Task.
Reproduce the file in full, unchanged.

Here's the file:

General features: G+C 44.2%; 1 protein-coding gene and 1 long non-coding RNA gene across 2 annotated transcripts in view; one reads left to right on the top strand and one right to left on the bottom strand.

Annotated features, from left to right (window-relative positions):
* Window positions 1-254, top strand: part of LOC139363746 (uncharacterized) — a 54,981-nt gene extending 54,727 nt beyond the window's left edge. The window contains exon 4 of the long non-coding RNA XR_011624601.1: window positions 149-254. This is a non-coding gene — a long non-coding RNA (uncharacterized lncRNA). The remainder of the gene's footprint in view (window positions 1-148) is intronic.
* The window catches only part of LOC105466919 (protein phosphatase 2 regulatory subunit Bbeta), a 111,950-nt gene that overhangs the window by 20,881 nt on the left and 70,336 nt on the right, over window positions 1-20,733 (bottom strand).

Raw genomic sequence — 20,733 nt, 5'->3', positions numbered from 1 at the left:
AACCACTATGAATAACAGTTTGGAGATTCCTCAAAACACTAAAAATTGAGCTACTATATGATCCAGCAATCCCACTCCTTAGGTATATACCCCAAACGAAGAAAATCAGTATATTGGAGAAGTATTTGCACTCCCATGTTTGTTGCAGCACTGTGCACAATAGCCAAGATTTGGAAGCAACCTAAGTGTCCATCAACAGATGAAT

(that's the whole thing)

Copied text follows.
General features: G+C 44.2%; 1 protein-coding gene and 1 long non-coding RNA gene across 2 annotated transcripts in view; one reads left to right on the top strand and one right to left on the bottom strand.

Annotated features, from left to right (window-relative positions):
* Window positions 1-254, top strand: part of LOC139363746 (uncharacterized) — a 54,981-nt gene extending 54,727 nt beyond the window's left edge. The window contains exon 4 of the long non-coding RNA XR_011624601.1: window positions 149-254. This is a non-coding gene — a long non-coding RNA (uncharacterized lncRNA). The remainder of the gene's footprint in view (window positions 1-148) is intronic.
* The window catches only part of LOC105466919 (protein phosphatase 2 regulatory subunit Bbeta), a 111,950-nt gene that overhangs the window by 20,881 nt on the left and 70,336 nt on the right, over window positions 1-20,733 (bottom strand).

Raw genomic sequence — 20,733 nt, 5'->3', positions numbered from 1 at the left:
AACCACTATGAATAACAGTTTGGAGATTCCTCAAAACACTAAAAATTGAGCTACTATATGATCCAGCAATCCCACTCCTTAGGTATATACCCCAAACGAAGAAAATCAGTATATTGGAGAAGTATTTGCACTCCCATGTTTGTTGCAGCACTGTGCACAATAGCCAAGATTTGGAAGCAACCTAAGTGTCCATCAACAGATGAAT